When it comes to loan pricing, banking industry analysts need to make sure they're taking advantage of real-time insights in order to determine the best interest rate – one that will net the bank the greatest possible return on investment.
But understanding this concept and putting into practice are two very different things. To get risk-based pricing right, you need to follow key best practices – and avoid common missteps. Let's take a look at some do's and don'ts that financial lenders need to keep in mind during their risk-based pricing activities:
Don't: Lower rates just to get the sale
Taking your sales team's word when they say you need to lower the rate might not be the best way to accurately price your loans. Are they using actual data to corroborate their claims? How did they come to that conclusion? There could be too much risk involved in allowing the sales team to dictate the interest rates based solely on what would make the sale.
Credit Union Times contributor Dennis Child cautioned that the best way to price loans is to conduct measurable analysis in order to get the best return on investment possible. The problem is that most methods of risk-based pricing don't include this measurable component. In order to elicit the desired positive ROI, empirical data and stochastic loan pricing methods are essential.
"Using advanced analytics tools and techniques is a surefire way to get the best ROI possible."
Do: Trust the analytics
The use of real-time data to determine loan prices is gaining ground among financial institutions around the globe. According to McKinsey researchers, the utilization of data and analytics in managing risk allows banks to drive revenue and make better risk decisions during the loan pricing process. Using advanced analytics tools and techniques is a surefire way to get the best ROI possible.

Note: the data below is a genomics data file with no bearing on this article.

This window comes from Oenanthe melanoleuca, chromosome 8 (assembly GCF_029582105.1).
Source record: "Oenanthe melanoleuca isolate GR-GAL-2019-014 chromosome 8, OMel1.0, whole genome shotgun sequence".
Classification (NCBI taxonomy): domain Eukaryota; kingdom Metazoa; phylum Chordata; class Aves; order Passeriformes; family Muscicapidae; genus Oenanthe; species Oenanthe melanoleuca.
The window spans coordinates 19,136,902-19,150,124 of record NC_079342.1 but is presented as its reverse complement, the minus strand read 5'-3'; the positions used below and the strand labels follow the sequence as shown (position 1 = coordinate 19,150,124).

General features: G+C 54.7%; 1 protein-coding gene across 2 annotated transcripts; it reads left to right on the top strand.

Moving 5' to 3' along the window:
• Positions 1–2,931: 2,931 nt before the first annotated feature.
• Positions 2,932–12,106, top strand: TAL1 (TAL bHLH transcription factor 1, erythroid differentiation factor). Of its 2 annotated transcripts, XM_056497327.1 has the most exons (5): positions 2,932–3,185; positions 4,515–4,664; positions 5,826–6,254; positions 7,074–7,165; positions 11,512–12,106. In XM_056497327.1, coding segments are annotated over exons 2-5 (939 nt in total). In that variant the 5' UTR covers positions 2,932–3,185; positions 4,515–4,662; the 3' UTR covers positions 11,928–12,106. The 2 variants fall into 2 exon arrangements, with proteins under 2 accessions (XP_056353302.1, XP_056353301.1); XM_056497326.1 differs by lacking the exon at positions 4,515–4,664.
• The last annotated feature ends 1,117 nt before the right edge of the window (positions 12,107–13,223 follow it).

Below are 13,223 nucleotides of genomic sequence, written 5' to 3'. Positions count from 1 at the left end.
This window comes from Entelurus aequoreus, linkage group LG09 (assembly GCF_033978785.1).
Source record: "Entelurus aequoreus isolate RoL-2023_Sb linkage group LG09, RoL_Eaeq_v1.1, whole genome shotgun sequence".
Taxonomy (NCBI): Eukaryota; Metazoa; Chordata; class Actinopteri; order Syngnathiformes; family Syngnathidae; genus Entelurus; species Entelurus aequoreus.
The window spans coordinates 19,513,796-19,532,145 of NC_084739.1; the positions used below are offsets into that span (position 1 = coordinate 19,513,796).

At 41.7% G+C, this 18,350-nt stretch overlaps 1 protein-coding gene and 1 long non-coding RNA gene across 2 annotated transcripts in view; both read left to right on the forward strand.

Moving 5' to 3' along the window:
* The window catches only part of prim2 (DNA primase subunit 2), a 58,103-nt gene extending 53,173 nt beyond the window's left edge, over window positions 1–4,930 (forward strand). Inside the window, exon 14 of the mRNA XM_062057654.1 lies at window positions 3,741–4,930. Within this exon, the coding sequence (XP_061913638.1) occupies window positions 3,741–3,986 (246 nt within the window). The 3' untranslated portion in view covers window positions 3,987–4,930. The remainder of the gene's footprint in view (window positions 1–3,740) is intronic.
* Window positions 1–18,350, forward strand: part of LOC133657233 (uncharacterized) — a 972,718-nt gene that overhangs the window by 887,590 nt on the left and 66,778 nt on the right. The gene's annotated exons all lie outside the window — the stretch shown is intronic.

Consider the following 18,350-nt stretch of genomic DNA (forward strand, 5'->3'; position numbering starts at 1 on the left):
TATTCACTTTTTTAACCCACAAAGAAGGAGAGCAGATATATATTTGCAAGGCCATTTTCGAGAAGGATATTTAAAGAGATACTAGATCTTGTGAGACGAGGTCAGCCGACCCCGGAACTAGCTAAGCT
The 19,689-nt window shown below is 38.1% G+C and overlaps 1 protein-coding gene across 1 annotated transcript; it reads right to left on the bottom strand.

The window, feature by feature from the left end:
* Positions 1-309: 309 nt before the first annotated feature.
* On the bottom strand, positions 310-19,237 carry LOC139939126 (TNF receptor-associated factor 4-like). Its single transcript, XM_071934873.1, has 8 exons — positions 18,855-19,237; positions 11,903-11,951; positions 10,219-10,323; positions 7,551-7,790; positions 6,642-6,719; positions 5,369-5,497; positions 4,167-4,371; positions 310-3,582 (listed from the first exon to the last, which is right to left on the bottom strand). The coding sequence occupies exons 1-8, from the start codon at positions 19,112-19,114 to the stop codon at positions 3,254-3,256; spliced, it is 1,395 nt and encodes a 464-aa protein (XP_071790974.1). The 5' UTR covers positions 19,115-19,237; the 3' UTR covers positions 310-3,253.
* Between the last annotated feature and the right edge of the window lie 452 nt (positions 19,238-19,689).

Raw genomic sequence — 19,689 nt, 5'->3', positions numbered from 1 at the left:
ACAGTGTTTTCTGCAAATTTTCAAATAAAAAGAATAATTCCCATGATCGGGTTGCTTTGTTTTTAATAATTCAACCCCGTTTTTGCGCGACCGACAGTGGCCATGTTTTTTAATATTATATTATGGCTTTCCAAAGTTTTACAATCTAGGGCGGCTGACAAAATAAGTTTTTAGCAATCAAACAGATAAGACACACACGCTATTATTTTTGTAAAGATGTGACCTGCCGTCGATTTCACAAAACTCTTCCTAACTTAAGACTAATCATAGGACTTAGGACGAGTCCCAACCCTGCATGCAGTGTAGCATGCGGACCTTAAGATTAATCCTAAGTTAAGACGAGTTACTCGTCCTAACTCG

"Empirical, stochastic methods are necessary to assure a return adequate to truly offset the risk and costs associated with lower-grade loans and to assure the higher-grade borrowers are not subsidizing riskier loans," Child wrote. "Pricing loans using tested empirical methods assures all costs associated with lending are identified and allocated according to the unique risks and costs each grade poses."
In addition, Financial Executives International noted that predictive analytics allows banking professionals to detect risk before assigning interest rates and forecast how well and how often customers will pay back what they're borrowing. In other words, banks can trust data analytics to give them the best rates when conducting risk-based pricing activities.
Don't: Use spreadsheets
Financial lenders should be wary of the pitfalls of using spreadsheets. Eighty-eight percent of spreadsheets contain errors, according to Forbes contributor Stuart Leung, which can have devastating financial consequences for banks. Because spreadsheets rely on the manual input of information, they can fall victim to human error – resulting in losses for financial services organizations in the worst-case scenario.
"For families and small businesses, miscalculations may only have a minor effect on balance sheets, but these errors can have a much greater financial and professional impact for larger organizations," Leung wrote. "Even small spreadsheet mistakes can cost companies billions of dollars or ruin a professional's career and reputation."
Do: Invest in DealPoint
In order to deliver these key insights that can help improve pricing strategies and decrease the amount of risk associated with any one customer, banks need to have the right tools at their disposal. DealPoint software from Brilliance Financial Technology allows organizations to automate the loan pricing process by collecting, analyzing and leveraging customer data to evaluate decisions. DealPoint makes it so that banks can create a transparent process so that they can make decisions more quickly and with more data than they've ever had before: no more spreadsheets, no more costly errors.
Contact the risk-based pricing professionals at Brilliance today for more information about DealPoint.